This was my first and last project at Expedia and I am so glad it finally launched. This is the first time that a company of this size tries to do responsive design.
I was lucky to join at the right moment when the design team was still in the early stage of exploring homepage redesign. I joined as a principle lead managing the team responsible for the homepage and landing pages in August 2012. At that time the design team were A/B testing a few different homepage concepts. One of the main challenges we faced was convincing the leadership that we had to change the homepage. Since it had not been significantly changed for years and people don’t like big changes, every time we tried something drastic, it affected the bottom line. It took awhile, but my team came up with a concept that got the company excited.
After a long process of negotiation, we decided that we would go ahead and completely redesign the homepage and launch it in beta mode. We wanted to let people opt-in instead of force them into the new design. That way we could get enough traffic to test what’s working without affecting the bottom line too much. We got buyoff from the leadership team and we started the planning process.
Note: To opt-in, go to expedia.com and click on the Show Me button below the header. Make sure you leave some feedback.
I am so excited that the redesigned Today Moms site launched. It was the last project I worked on when I was still at nbcnews.com. With a small team of super talented people we came up with this responsive design concept.
The site is built on the new platform that we built in early 2012. There are a few great ideas behind this concept, and I want to highlight a couple that makes me smile .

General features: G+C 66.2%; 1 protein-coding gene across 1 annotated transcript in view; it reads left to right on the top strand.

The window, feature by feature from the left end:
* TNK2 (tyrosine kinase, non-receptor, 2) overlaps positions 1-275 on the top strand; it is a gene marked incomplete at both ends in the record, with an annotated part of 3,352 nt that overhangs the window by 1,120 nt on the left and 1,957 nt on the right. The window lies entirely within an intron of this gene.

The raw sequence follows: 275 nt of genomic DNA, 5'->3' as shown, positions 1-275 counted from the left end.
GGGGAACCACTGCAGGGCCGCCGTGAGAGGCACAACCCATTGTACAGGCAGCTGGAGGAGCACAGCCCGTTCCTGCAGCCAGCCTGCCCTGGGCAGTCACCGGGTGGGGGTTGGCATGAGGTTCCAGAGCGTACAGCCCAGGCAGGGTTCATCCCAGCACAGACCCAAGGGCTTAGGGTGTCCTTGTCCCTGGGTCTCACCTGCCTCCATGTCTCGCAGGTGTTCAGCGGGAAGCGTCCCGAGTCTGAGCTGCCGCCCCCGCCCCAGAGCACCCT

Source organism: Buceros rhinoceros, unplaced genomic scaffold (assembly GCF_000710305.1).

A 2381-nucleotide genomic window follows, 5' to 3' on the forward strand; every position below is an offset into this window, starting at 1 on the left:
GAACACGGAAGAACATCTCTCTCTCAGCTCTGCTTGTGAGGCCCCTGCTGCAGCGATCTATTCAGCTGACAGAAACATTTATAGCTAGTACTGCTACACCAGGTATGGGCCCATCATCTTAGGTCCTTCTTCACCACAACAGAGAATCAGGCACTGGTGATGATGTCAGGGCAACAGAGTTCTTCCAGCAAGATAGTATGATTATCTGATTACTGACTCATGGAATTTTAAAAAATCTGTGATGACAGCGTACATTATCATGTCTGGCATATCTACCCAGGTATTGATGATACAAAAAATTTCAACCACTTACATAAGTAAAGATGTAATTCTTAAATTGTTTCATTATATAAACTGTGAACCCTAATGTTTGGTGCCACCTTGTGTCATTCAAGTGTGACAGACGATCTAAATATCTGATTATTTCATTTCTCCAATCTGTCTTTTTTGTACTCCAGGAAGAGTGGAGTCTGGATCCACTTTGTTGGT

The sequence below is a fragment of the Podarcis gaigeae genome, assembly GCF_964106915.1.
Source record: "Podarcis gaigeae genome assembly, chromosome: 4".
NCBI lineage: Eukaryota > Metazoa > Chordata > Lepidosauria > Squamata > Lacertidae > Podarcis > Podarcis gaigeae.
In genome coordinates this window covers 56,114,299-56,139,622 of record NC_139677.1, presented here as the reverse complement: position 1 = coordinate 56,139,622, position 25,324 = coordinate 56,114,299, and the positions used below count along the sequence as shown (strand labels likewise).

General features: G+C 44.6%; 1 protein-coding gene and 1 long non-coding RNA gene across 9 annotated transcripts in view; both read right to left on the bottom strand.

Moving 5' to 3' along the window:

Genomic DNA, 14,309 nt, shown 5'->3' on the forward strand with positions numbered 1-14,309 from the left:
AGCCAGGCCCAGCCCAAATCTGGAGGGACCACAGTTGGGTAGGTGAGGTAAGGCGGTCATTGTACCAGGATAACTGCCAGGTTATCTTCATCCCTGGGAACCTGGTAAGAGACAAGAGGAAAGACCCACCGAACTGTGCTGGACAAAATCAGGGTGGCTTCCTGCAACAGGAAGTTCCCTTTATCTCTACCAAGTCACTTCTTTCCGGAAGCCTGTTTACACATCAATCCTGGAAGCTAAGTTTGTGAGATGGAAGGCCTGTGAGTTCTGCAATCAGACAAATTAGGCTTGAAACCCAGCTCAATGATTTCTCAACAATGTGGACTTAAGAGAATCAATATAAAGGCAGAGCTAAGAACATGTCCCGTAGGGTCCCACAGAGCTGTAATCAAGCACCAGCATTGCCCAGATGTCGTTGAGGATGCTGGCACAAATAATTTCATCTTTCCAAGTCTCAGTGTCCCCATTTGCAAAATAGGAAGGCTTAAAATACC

Click on image to see the live site
This is a test launch of the new format that we build on our new platform. It is also our first stab at making the site feels like a native application. By using responsive design techniques, we make the site work on different screen sizes and platforms. So far it has been a successful attempt.
Click on image to see full size
Last year I went offline for a few months to work on a couple of personal projects and an iPhone app for msnbc.com. About a year later and after the iPhone project fell through, I was asked to design a new msnbc.com mobile version. The target audience is people who own devices that have Webkit-based browsers such as iPhone and Google Android phones. The project was a huge undertaking especially for an inexperienced web designer like myself. For people who don’t know me, I am more of a data visualization person than a web design person. I have designed and launched a few successful brochure websites, but have never worked on a large scale one like msnbc.com. Given that most other large news organizations have released their websites for these devices, we wanted to challenge ourselves to do something better.
Click here to view the chart
The time series show U.S. revenue, spending and debt since the 1940s. You can also compare national public debt as a percentage of the GDP for different countries in the world.
I am impressed with what USA Today has been doing lately. Nice job, guys!
A few words from Ashley Wells, our Creative Director:
So we’ve stacked up the pieces with the most compelling content on top. Start with a video. Scroll down to read. Want more? Show more. Long text simply expands in place. Then scroll down for photos. Lots of large photos. Share your favorite. Via e-mail. On Facebook. On Twitter. Continue down the page. See what others are saying. Expand. Respond.
Keep going. We post thousands of updates a day and are constantly searching them for related angles. It’s all right there near the bottom of every story. Want the bigger picture? There’s a dashboard view of the latest news trends below. Or jump back to the top of the page. Our site navigation gets bigger, too. Just when you need it.
Read the rest of the article here
Jamis mentions this over at 37signals and I totally agree with him. The keyboard shortcut icons don’t make any sense. I rather have the Microsoft’s way of annotating shortcuts with all the keys spelled out, e.g. Ctrl-C or Ctrl-Alt-Del (my personal favorite combination ). Or even better, Apple could just print the icons on the keys themselves.